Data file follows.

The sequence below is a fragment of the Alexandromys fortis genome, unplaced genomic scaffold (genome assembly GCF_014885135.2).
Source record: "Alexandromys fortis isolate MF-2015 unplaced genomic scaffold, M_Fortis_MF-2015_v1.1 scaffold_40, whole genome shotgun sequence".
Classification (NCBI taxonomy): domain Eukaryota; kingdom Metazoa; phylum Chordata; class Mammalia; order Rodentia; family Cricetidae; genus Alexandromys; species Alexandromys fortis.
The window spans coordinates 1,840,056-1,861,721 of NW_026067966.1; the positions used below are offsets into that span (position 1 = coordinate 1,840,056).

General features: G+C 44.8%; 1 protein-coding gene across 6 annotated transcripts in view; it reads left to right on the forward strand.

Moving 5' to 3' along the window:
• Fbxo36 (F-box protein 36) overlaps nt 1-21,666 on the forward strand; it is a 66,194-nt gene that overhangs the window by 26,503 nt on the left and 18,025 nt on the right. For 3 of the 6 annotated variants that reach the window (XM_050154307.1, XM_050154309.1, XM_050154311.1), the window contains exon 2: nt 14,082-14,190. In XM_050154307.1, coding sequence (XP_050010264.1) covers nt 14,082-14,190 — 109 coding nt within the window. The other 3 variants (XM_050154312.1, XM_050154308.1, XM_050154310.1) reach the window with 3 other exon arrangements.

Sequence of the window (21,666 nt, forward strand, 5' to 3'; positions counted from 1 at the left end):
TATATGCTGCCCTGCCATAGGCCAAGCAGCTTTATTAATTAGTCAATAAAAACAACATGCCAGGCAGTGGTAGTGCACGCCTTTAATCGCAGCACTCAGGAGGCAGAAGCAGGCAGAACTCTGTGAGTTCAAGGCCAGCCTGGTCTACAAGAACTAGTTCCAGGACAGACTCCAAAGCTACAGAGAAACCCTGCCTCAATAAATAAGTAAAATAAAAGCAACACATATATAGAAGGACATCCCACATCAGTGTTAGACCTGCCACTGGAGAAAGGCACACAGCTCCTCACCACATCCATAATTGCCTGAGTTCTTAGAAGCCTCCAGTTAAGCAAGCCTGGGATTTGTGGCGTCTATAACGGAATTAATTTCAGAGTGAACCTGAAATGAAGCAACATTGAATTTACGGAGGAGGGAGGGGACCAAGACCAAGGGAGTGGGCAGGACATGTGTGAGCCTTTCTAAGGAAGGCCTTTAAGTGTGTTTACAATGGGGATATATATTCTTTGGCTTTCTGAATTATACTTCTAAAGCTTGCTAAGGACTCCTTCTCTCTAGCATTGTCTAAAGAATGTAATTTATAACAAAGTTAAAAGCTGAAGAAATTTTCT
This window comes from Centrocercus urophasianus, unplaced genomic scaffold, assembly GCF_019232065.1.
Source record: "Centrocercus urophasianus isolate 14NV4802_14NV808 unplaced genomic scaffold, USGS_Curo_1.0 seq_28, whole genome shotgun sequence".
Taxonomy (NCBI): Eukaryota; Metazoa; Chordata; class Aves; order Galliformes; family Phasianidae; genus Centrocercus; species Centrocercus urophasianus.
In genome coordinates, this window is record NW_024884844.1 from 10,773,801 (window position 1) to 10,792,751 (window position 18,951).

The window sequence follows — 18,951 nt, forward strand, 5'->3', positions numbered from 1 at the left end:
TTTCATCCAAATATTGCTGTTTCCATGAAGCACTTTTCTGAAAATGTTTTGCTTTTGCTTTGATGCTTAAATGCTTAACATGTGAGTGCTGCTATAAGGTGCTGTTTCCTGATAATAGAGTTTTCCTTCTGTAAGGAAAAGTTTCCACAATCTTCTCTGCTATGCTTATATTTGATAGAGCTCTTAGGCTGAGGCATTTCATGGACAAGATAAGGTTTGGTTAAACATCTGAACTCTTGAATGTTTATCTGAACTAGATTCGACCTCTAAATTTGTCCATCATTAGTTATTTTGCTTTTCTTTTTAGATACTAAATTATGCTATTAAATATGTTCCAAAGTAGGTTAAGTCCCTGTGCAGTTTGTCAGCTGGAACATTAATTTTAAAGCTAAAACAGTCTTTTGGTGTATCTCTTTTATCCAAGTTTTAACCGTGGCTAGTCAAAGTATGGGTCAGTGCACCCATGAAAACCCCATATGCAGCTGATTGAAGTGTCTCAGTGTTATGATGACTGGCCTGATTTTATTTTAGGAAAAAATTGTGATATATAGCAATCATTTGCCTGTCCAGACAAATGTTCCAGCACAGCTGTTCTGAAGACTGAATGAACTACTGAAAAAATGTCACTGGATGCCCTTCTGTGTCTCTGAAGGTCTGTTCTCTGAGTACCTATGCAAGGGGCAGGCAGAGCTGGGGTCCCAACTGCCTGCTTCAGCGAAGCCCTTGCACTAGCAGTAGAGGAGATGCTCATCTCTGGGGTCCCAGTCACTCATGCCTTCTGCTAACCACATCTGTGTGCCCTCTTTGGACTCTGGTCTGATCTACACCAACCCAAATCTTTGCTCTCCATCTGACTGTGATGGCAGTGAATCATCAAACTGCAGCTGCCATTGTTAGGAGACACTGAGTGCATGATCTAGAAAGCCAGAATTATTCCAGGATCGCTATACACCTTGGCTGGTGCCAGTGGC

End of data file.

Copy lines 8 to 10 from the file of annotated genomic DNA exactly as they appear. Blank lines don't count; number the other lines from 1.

Sequence of the window (21,666 nt, forward strand, 5' to 3'; positions counted from 1 at the left end):
TATATGCTGCCCTGCCATAGGCCAAGCAGCTTTATTAATTAGTCAATAAAAACAACATGCCAGGCAGTGGTAGTGCACGCCTTTAATCGCAGCACTCAGGAGGCAGAAGCAGGCAGAACTCTGTGAGTTCAAGGCCAGCCTGGTCTACAAGAACTAGTTCCAGGACAGACTCCAAAGCTACAGAGAAACCCTGCCTCAATAAATAAGTAAAATAAAAGCAACACATATATAGAAGGACATCCCACATCAGTGTTAGACCTGCCACTGGAGAAAGGCACACAGCTCCTCACCACATCCATAATTGCCTGAGTTCTTAGAAGCCTCCAGTTAAGCAAGCCTGGGATTTGTGGCGTCTATAACGGAATTAATTTCAGAGTGAACCTGAAATGAAGCAACATTGAATTTACGGAGGAGGGAGGGGACCAAGACCAAGGGAGTGGGCAGGACATGTGTGAGCCTTTCTAAGGAAGGCCTTTAAGTGTGTTTACAATGGGGATATATATTCTTTGGCTTTCTGAATTATACTTCTAAAGCTTGCTAAGGACTCCTTCTCTCTAGCATTGTCTAAAGAATGTAATTTATAACAAAGTTAAAAGCTGAAGAAATTTTCT
This window comes from Centrocercus urophasianus, unplaced genomic scaffold, assembly GCF_019232065.1.